Likewise, I never gave up writing because I SO wanted to get better, and I wanted some sort of evidence that maybe I was getting better—at both the pages I included with submissions and the query itself. I found that when my concentration shifted wholeheartedly from “I really want an agent and a book deal!” to “I really just want to be able to tell a good story,” I started to improve. It happened gradually, with personalized rejections preceding requests, and many request rejections preceding an offer. I’m so grateful for my process. Personally, I would have been ill-equipped if I’d struck gold and got a book offer with my first effort.
3. What advice would you give to moms who want to write but feel so much resistance from all the demands placed on them?
Dianne: Do what I suggested above: Sit down with your family and work out at least ONE dedicated writing time per week that’s promised to you. You might be surprised to find how eagerly your family conspires to help make that happen. (“Shhhh … Mommy’s writing tonight.”)
Jess: Moms are, by necessity, queens of multitasking and sometimes our families just thinks that’s the way we are, instead of knowing what a huge mental effort it can be to keep up with schedules, driving, snacks, birthdays, games, yardwork, meals, toilet paper supplies, family cards, laundry, creative-activities, discipline, all while being a supportive wife, friend, and community member. It’s easy to have these demands all over the place and think that you can’t say “no” to anything, because people are used to you just taking care of everything. And it’s easy to be exhausted by the time you do find a smidgeon of time for yourself and not have the energy to actually write because creativity and motivation don’t always show up during your one hour of free time on Tuesdays and Saturdays.
Start with ideas. Play with ideas in your head and develop them there (I know, there’s already so much going on there based on other people’s needs, but carve out a corner for yourself). I’ve heard some people say that a person who truly wants to be a writer would just sacrifice sleep and stay up to write, but getting sleep is so essential to me being able to function as a mom that I would never endorse that. I really think that brainstorming in your head—plots, characters, twists—and then making quick notes that you can use later is a great way for busy moms to be super productive during their actual writing time. And try telling your kids and significant other, “Hey, I really need your help. Can you please help me work toward my dream by giving me one hour a day?”
But I’m a mom, first and foremost and there are always times when I have to give up and push away from the computer at the tug of little hands and say, “Dang it, I’m just not going to get any writing done today.” Or, like this morning when I got up at 4:30 to start working on these questions and my five-year-old came running out of her room saying, “Mommy, I had a bad dream!” You have to be okay with children interrupting your stuff, even if you’re not happy about it. And when overwhelmed being belief and frustrated, listen to Patty Griffin’s “Heavenly Day” (http://www.youtube.com/watch?v=qVy4w6vq8y8&feature=kp) while thinking of your kids and family and have yourself a nice warm feeling about how you wouldn’t have it any other way J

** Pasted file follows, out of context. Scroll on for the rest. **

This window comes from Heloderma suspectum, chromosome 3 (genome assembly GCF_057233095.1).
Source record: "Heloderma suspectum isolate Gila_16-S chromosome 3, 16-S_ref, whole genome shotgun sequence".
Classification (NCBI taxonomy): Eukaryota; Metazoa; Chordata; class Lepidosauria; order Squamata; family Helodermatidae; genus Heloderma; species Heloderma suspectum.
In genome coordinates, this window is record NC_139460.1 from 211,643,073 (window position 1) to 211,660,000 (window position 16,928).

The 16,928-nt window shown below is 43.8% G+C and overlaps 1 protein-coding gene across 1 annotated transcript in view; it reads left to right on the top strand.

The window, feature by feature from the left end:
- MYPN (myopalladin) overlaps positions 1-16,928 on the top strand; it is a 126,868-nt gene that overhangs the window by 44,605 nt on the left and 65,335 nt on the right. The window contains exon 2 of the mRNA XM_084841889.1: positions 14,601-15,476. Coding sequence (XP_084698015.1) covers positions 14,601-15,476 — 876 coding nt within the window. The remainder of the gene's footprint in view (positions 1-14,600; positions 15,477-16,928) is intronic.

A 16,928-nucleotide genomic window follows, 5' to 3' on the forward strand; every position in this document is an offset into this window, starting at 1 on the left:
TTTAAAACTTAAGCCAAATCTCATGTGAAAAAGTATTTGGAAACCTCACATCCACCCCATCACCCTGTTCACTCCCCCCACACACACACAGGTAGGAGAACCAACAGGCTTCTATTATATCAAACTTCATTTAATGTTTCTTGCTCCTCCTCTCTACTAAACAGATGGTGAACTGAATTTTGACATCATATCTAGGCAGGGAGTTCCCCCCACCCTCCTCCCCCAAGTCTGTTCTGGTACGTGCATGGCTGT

4. Self-published or agent?
Dianne: I self-published back in 2007 before it was as accepted as it is now. Then, in 2009, I signed a traditional publishing contract un-agented. There were good points and bad points about both experiences, but I can definitely say that I would never have landed a 3-book deal with HarperCollins without my agent – and that has been the high point of my writing career so far.
That said, traditional publishing is s-l-o-w moving and full of disappointments. I sympathize with the desire to move more quickly with self-publishing. However, for anyone taking that route, I strongly urge you to research everything first and make sure your book is really ready to publish. (Once you think it’s ready, put it away for a couple months, work on something else, then take it out again and send it to more beta readers.)
Recently, I weeded an overgrown flower bed. I had spread wildflower seeds there, and among the more common plants I discovered beautiful, delicate poppies. Wanting to encourage their growth, I painstakingly pulled out the other plants that were choking them.
To my surprise, the poppies fell over flat on their faces. To compete with the other plants, they had grown too fast and too thin. They couldn’t stand up on their own. I have read a fair share of self-published books that felt the same way – full of beautiful promise, but published too soon because the author was in a hurry to compete with other books and other authors.
Jess: I have an agent, but both are great ways to go, especially these days when online marketing is possible. As a mom and somewhat shy person, I don’t have lots of extra time or natural skill with the task of marketing. For that reason, as well as the fact that I wasn’t in any particular hurry to get my work published, seeking an agent was the way to go for me. I never considered self-publishing because I know that doing it well takes a lot of time and marketing savvy that I just don’t have. I have a friend who LOVES marketing and she’s got a wonderful manuscript that I encouraged her to query, but she’s very excited to get her story into the world, so self-publishing is the way to go for her. I think a career can be forged with both paths.